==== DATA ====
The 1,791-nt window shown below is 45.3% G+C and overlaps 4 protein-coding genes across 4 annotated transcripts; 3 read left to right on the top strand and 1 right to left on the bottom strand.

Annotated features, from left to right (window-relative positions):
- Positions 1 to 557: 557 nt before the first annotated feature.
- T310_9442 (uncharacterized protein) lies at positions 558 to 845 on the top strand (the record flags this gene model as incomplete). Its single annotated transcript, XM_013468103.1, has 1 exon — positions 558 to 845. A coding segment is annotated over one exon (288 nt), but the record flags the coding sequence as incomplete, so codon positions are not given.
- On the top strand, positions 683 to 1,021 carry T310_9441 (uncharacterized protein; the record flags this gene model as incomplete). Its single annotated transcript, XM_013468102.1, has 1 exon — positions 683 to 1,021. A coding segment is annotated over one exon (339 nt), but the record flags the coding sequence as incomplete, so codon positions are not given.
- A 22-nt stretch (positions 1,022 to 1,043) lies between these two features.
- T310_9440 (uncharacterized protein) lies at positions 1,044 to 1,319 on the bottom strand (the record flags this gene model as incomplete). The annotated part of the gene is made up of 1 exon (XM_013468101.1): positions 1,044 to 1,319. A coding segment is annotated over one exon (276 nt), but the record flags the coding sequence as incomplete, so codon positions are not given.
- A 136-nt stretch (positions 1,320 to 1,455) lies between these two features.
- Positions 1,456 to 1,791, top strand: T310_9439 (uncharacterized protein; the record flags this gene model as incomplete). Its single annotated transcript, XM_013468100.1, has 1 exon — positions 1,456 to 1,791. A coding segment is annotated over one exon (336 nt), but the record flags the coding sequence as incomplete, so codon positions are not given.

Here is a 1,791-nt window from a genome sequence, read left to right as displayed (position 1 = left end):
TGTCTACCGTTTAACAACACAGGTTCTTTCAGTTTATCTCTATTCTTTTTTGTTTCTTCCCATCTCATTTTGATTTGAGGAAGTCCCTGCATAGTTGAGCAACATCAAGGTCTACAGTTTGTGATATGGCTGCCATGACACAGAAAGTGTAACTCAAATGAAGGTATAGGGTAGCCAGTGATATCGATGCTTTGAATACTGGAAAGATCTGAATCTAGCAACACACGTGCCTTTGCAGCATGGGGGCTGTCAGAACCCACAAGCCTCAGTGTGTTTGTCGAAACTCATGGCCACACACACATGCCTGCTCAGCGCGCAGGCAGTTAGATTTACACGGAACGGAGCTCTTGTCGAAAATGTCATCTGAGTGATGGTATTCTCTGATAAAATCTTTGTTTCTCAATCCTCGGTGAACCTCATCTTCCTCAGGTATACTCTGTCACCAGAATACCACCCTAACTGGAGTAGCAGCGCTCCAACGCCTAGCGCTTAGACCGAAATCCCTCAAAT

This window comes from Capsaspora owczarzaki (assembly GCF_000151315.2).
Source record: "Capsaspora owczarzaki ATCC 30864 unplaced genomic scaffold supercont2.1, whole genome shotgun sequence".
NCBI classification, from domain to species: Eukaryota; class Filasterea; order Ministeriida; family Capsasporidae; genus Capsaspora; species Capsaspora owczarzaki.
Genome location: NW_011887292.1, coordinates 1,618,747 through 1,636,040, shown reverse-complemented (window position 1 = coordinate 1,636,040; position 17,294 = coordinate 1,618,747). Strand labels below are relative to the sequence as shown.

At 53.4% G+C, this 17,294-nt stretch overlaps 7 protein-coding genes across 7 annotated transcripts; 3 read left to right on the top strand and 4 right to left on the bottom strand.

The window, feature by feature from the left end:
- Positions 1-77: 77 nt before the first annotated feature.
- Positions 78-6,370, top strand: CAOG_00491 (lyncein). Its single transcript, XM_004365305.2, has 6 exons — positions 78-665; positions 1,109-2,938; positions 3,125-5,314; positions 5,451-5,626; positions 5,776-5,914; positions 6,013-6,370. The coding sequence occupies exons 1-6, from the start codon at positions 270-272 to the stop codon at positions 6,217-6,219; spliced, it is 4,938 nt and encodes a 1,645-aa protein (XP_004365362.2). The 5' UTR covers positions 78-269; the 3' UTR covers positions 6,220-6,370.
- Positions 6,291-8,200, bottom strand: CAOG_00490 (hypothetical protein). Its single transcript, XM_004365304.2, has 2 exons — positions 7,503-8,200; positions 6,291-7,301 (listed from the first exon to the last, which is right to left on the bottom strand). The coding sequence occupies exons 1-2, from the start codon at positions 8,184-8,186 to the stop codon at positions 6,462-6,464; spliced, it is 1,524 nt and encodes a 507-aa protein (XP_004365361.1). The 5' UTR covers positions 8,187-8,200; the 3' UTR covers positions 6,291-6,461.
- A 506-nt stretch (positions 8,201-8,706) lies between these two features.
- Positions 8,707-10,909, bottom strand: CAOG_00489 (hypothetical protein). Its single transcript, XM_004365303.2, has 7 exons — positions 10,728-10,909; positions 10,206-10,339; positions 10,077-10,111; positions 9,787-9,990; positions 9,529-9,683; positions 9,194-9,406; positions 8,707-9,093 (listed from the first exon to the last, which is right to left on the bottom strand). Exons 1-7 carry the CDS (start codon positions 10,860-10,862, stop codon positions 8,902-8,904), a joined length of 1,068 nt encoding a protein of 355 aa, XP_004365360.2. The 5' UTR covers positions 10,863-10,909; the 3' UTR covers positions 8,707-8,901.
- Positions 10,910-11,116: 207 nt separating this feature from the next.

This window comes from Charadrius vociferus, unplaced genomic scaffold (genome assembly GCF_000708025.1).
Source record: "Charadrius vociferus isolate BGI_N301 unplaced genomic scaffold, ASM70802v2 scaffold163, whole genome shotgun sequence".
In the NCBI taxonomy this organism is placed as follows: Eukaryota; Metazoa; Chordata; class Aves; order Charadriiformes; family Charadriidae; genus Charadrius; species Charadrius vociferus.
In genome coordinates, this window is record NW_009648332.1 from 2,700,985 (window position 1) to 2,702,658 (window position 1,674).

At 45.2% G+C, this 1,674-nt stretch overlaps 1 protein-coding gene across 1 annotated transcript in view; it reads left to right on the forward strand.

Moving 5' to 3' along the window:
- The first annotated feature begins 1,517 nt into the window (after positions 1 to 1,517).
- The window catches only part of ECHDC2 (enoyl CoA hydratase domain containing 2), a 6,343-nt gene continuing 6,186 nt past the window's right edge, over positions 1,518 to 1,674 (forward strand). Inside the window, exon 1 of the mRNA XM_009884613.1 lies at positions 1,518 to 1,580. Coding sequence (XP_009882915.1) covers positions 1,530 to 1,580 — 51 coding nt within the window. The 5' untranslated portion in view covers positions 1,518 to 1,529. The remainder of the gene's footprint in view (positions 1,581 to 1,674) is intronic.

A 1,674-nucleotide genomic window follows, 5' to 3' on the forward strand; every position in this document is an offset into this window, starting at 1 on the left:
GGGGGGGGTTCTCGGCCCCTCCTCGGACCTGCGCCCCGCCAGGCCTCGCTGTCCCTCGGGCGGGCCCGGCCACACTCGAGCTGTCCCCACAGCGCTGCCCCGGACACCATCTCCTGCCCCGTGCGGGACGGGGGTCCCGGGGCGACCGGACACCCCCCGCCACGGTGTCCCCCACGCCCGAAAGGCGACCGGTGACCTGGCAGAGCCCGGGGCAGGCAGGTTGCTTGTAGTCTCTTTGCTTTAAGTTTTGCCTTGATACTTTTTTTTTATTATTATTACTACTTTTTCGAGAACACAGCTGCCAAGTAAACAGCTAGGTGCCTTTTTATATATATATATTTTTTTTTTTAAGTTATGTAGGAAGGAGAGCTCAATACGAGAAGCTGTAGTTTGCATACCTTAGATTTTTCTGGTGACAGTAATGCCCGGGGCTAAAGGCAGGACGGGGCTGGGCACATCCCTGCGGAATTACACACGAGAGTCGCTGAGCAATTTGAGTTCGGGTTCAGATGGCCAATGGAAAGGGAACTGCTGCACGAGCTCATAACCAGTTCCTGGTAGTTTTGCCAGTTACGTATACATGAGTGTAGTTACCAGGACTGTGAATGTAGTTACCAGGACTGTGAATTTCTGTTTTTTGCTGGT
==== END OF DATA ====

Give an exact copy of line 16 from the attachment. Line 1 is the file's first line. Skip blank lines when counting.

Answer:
At 53.4% G+C, this 17,294-nt stretch overlaps 7 protein-coding genes across 7 annotated transcripts; 3 read left to right on the top strand and 4 right to left on the bottom strand.